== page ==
Bacteria exist in complex communities on and in the human body. Many bacteria that use us as their home cause no harm; in fact, several are directly beneficial. A key function of our ‘good bacteria’ is that they can keep ‘bad’ bacteria at bay. However, how this happens, and what can be done to exploit this protective effect has received little attention.
This project will examine how the harmless bacterium called N. cinerea, can influence disease caused by N. meningitidis, a bacterium responsible for bloodstream poisoning and meningitis. The research team will study how the harmless bacterium colonises cells at the back of the throat and whether it can either block the binding and invasion of N. meningitidis, or directly kill it. They have already discovered that N. cinerea has molecular weapons that are often used to destroy neighbouring bacteria. Finally they will investigate whether they can use N. cinerea to stimulate our immune system to destroy N. meningitidis.
This project will tell us how a bacterium like N. cinerea can successfully live in us, and how a greater understanding of this process can be used to protect us from serious infections such as meningococcal disease.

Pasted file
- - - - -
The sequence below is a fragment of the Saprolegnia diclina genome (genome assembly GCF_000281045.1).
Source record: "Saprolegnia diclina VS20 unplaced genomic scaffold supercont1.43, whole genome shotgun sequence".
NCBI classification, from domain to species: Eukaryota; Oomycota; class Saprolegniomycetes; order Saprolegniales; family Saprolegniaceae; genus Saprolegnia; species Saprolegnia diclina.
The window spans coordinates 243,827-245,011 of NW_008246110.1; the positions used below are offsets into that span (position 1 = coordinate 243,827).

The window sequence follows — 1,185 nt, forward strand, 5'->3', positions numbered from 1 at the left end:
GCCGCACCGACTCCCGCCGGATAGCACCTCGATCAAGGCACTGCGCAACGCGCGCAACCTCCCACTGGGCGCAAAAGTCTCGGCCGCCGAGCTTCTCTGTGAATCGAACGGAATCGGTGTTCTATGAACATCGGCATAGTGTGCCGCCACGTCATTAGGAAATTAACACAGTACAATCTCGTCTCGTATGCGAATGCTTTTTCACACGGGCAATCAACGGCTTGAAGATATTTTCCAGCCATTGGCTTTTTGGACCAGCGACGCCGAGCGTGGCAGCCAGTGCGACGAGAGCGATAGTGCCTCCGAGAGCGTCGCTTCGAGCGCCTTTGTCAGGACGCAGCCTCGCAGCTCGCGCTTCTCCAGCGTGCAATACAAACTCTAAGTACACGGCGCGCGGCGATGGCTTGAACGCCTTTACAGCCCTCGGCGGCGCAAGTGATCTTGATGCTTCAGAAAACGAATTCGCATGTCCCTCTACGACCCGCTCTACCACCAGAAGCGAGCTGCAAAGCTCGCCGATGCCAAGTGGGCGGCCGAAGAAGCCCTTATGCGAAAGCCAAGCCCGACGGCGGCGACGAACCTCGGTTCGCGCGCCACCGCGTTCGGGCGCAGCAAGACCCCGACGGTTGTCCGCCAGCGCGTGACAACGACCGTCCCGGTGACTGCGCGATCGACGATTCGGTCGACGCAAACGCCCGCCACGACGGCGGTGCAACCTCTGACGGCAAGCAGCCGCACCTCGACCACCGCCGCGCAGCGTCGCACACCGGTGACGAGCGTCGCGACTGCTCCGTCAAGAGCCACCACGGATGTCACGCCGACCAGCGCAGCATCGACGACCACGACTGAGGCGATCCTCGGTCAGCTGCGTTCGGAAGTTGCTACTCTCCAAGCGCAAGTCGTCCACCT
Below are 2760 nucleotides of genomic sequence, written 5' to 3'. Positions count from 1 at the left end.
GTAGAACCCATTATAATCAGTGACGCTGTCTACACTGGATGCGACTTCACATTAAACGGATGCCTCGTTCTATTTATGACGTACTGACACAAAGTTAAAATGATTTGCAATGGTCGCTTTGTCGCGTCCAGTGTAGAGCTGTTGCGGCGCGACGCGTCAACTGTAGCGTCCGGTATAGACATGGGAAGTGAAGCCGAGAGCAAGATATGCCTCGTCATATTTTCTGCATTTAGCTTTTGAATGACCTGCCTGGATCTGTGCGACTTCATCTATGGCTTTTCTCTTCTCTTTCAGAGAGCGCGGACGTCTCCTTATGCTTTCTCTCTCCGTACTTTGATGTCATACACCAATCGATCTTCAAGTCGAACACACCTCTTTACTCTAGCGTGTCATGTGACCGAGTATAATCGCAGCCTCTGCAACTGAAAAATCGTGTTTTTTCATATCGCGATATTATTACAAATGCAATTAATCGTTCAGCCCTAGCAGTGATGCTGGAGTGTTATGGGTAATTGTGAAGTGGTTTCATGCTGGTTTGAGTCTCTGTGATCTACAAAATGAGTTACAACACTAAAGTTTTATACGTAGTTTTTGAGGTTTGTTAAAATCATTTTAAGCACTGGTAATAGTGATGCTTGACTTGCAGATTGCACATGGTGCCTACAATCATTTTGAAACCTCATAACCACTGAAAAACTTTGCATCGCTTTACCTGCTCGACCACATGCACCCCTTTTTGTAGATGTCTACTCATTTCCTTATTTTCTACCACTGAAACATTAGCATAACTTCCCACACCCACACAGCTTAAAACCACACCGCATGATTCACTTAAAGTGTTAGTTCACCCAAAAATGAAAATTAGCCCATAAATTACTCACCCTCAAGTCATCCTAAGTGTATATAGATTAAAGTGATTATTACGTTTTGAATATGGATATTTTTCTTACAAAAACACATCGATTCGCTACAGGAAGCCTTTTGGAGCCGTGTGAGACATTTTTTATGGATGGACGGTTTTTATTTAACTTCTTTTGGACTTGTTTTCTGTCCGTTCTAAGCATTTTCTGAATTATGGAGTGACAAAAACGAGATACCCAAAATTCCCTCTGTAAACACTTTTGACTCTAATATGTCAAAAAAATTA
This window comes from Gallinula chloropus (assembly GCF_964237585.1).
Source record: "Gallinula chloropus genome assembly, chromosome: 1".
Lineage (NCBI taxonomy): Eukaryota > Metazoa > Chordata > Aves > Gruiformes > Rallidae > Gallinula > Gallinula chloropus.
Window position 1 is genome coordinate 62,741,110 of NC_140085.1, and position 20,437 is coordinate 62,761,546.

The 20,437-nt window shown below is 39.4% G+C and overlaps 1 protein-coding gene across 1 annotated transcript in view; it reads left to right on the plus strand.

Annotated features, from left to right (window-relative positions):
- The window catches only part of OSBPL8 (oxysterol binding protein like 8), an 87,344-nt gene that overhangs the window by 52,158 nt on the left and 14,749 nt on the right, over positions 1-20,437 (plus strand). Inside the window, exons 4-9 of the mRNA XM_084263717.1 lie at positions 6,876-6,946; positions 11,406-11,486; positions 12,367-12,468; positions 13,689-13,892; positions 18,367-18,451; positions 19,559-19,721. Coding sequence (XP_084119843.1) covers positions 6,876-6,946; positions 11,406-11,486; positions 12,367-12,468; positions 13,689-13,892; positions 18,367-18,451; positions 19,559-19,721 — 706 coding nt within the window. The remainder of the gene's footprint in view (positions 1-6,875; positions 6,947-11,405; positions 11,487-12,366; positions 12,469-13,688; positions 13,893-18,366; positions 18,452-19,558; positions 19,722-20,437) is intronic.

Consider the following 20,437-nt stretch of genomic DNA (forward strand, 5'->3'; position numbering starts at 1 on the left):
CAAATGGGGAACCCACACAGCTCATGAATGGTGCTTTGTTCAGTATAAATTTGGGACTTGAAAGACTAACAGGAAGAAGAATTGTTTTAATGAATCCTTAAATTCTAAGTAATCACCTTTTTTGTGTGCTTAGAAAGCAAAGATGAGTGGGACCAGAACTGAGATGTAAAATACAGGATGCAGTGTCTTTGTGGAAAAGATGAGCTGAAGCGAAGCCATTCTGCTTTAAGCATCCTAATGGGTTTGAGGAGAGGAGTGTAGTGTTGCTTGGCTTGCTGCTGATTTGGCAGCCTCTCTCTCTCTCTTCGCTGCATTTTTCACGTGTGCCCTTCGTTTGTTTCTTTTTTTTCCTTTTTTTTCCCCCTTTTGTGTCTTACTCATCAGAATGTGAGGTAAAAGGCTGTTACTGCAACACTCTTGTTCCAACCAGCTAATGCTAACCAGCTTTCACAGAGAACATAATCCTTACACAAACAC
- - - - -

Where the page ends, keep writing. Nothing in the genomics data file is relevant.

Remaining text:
This two-year project started in July 2016.
July 2017 During the first year the team has used microscopic analysis to show that when harmless N. cinerea attach to human cells in the back of the throat they localise with human molecules that are also used by N. meningitidis. This suggests that the two species could compete with each other for attachment sites on the cells. The researchers have also found that harmless N. cinerea have the ability to hinder the efficient attachment of N. meningitidis to human cells.
During the next six months, the team aims to:
- Further investigate the interactions between harmless N.cinerea and harmful N. meningitidis
- Determine whether harmless N. cinerea can be used to stimulate the body’s immune system to destroy the harmful N. meningitidis
A paper has been accepted for publication in Infection and Immunity.
A poster presentation is in preparation for the European Initiative for Microbiology and Infectious Diseases(EIMID) conference being held in Sept 2017.
Dr Rachel Exley and Prof Christoph Tang
University of Oxford
Duration of project
If you would like more information about this project, or our research in general, please contact us on email@example.com